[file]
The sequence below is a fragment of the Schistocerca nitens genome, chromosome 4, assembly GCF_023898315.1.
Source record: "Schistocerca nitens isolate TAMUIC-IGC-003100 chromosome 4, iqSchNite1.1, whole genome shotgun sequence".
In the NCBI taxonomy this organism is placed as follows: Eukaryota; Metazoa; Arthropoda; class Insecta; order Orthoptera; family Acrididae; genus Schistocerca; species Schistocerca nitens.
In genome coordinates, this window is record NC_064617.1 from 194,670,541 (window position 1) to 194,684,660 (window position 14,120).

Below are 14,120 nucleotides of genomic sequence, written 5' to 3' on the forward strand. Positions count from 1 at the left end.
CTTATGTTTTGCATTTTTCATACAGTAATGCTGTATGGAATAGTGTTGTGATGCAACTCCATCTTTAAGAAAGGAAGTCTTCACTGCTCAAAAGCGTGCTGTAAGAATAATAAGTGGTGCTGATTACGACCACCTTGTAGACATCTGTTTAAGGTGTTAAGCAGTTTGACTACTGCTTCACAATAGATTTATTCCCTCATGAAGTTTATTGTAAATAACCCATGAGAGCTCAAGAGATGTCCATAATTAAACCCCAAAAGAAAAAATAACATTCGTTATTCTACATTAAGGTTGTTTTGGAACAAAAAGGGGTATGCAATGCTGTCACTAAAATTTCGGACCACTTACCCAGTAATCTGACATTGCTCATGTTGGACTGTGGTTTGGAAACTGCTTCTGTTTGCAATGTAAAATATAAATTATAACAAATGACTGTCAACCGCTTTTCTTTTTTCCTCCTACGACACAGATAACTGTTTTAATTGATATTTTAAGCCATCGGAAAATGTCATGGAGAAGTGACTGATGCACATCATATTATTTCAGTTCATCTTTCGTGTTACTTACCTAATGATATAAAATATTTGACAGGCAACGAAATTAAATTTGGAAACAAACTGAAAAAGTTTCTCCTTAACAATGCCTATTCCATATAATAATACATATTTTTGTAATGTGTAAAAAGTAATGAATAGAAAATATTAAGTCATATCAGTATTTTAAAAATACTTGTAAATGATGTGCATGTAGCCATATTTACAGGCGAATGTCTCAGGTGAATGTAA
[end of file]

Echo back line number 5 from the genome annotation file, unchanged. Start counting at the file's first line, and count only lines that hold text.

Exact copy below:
Below are 14,120 nucleotides of genomic sequence, written 5' to 3' on the forward strand. Positions count from 1 at the left end.